DEPUTY ASSISTANT SECRETARY CARSON: We have responded to the needs of our Kenyan employees just as we have responded to the needs to our American employees. And as our medical teams and emergency rescue teams have gone in, they have gone in to rescue both host country nationals as well as Americans.

In the situation in Nairobi, we have provided the bulk of the medical equipment - fluids, syringes, bandages and other things - to the Kenyans and the Kenyan officials. As we have moved to take our people out for emergency medical treatment, we have indeed moved the Kenyans out as well. We took ten Americans on a Medivac flight out to Lanstuhl, Germany. We have Medivac'd five Kenyan employees there as well --

ASSISTANT SECRETARY KENNEDY: On that same aircraft --

DEPUTY ASSISTANT SECRETARY CARSON: On that same flight. And we are in the process today of evacuating seven more Kenyan nationals to Germany for medical attention.

Equally, we would like to praise the Kenyans for what they have done to and for Americans, because Kenyan facilities were used to treat many Americans who were slightly injured or bruised and those who needed emergency attention. But we have not flagged in trying to provide support. Indeed, we've put something in the neighborhood of $5 million in emergency medical assistance and rescue equipment into the area. Most of that has been done to save not only American lives, but also Kenyan and Tanzanian lives. We respect and value the work of our Kenyan and Tanzanian colleagues, and we have not forgotten them as we have sought to save our own.

QUESTION: A follow-up question about the budget concerns - I know you haven't decided yet what you're going to be asking for from Congress, but has there been a re-assessment since 1985 of the money needed to bring all of the buildings up to standards? It was $3.5 billion before; $1 billion's been spent; 10 years have elapsed. Have there been any kind of rough estimate made in the last 13 years? Also, can you say what kinds of companies normally get these contracts -- if they have to be from the United States or not?

ASSISTANT SECRETARY KENNEDY: Let me take the latter part before I forget it. The law requires that any construction contract overseas for a State Department facility valued at more than $7 million go to an American company.

Taking the former question, we constantly evaluate our physical plant needs overseas. We look at it every year in the budget process. We analyze what facilities need to be upgraded; what facilities need to be expanded; what facilities need to be maintained; and what facilities have just reached the point where, for whatever reason - size, age or security - we need to build a new facility. So this is an ongoing and continuous budgetary process.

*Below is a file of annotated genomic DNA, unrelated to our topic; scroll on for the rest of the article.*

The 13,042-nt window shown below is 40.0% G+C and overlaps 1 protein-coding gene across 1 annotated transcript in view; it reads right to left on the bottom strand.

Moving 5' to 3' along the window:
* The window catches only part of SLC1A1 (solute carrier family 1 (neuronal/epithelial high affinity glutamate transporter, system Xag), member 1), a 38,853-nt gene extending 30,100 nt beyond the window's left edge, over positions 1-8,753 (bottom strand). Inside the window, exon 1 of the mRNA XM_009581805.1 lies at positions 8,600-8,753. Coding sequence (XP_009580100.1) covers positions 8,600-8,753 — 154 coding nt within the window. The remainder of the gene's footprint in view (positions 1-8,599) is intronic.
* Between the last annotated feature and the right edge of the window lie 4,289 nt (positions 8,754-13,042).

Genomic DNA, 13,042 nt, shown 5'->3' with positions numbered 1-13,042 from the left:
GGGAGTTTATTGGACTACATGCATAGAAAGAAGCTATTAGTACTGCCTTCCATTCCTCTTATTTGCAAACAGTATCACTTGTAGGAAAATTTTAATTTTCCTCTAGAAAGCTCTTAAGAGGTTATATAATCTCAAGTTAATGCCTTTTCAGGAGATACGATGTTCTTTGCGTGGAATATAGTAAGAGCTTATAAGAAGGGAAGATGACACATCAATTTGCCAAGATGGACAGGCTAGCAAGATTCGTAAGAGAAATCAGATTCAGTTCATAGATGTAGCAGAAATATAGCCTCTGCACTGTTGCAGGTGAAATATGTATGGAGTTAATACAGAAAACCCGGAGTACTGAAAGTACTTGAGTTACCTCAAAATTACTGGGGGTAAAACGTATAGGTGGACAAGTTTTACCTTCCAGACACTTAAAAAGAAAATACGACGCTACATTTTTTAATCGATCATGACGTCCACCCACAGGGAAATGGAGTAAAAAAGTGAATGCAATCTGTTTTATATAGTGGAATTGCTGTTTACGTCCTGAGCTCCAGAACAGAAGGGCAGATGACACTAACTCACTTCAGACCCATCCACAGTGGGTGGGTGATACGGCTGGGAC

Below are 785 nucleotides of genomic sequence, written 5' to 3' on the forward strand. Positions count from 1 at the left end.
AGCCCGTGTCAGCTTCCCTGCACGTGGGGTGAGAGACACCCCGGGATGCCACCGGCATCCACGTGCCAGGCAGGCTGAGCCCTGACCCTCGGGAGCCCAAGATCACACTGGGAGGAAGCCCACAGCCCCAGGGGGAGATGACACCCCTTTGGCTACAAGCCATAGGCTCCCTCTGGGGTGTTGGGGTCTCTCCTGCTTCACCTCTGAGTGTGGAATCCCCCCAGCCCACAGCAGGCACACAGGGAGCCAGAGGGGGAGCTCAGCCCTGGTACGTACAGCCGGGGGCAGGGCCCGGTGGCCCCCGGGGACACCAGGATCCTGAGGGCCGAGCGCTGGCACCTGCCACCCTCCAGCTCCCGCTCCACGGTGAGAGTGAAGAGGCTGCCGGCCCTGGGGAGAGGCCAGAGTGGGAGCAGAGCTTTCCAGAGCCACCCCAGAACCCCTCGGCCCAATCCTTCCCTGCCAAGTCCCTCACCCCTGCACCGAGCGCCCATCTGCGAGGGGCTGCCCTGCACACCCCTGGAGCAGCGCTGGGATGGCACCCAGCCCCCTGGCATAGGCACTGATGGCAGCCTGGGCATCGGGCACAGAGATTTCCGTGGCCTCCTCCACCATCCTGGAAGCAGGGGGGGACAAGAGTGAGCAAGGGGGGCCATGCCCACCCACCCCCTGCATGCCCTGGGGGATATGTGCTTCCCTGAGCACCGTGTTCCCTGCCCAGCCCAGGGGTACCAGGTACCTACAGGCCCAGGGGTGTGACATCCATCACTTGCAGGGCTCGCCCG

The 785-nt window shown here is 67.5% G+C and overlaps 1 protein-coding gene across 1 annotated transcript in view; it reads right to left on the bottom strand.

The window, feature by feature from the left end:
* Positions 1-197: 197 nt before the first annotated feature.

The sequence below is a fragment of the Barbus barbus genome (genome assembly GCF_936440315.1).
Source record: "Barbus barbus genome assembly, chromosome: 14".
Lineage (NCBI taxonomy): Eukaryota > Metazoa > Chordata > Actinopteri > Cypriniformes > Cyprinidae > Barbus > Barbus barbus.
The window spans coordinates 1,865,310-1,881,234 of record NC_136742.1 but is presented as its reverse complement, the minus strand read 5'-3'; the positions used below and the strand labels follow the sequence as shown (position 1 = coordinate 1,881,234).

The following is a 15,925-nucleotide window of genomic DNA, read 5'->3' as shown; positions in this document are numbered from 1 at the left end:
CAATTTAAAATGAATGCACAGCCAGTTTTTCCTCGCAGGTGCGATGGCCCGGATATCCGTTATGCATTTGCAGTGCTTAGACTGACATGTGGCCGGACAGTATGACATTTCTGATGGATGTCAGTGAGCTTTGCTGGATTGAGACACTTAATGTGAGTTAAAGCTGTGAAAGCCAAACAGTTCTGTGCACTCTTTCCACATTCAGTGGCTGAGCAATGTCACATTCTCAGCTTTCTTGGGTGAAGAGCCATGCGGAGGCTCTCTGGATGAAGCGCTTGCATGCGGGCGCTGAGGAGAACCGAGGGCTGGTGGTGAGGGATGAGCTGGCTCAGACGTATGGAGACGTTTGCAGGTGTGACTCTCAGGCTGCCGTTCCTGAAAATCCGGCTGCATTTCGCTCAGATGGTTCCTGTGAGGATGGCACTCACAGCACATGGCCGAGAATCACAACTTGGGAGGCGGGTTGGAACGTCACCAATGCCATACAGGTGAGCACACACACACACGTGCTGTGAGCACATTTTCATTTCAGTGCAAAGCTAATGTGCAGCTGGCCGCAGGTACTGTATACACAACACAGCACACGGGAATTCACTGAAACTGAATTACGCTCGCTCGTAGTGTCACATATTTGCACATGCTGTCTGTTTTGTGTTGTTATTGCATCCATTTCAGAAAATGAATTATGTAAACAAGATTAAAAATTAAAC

MR. FOLEY: Our officials have about five more minutes, would you say? So if we can finish up on Kenya and Tanzania in the next five minutes --

QUESTION: Can I follow that one?

QUESTION: There is no number - no estimate since 1985?

ASSISTANT SECRETARY KENNEDY: Every year the State Department puts together a budget that has essentially - there's a foreign buildings part; it's called security and maintenance of buildings abroad. Then we have an operations portion of our budget, of which the Diplomatic Security Service - there's a part of the appropriation called diplomatic and consular programs for overseas. We factor our requirements, both buildings and operations every year, into the budgetary process.

QUESTION: What's appropriated this year, if you can't say how much is all together?

ASSISTANT SECRETARY KENNEDY: This year, the foreign buildings appropriation is around $400 million; but that is renting properties, maintaining properties, paying the salaries of the personnel who rent and maintain them.

QUESTION: If I could just follow that - did either of these two buildings appear on the Inman Report as being recommended for security improvements or in these annual reviews that you talked about? In other words, was Dar Es Salaam up to be rehabilitated in two years, or Nairobi, et cetera?

ASSISTANT SECRETARY KENNEDY: Nairobi was a relatively recent building. It was built, I believe, in the early 1980s; and therefore, it was a new facility in comparison to many of our others and therefore was not any candidate for immediate replacement. It was a candidate for periodic maintenance. Our embassy in Dar Es Salaam, Tanzania, is also of relatively recent vintage. There was an annex added on to it in the early '80s as well. So size-wise and age-wise, they were both in very good shape.

That is not to say, however, that we have - we have made security improvements to the buildings over the course of time. Our security program doesn't only consist of saying we're going to build a new building somewhere else. It consists of taking existing buildings and making the maximum number of security improvements that we can make, given size, shape, structure and other conditions.

MR. FOLEY: We have time for two more questions.

QUESTION: Did you mention how many of the 280 missions/embassies are not up to Inman standards?


QUESTION: I mean, is there a list that you do? Do you go over this every couple of years? Are there 150, are there --

ASSISTANT SECRETARY KENNEDY: Every year we review our list of properties. We look at our budgetary resources; we look at threat levels; and we direct our funding to those properties which are most in need as a combination of maintenance and security. It is a prioritization process that is constant and ongoing.

MR. FOLEY: One last question.

QUESTION: Mr. Kennedy, in recent years have there been specific recommendations for improving security in either the Kenyan embassy or the Tanzanian embassy that for one reason or another were not met?

ASSISTANT SECRETARY KENNEDY: There have been recommendations to improve security at both buildings, and we have made improvements to both buildings.

QUESTION: That wasn't the question - have there been recommendations that were not met?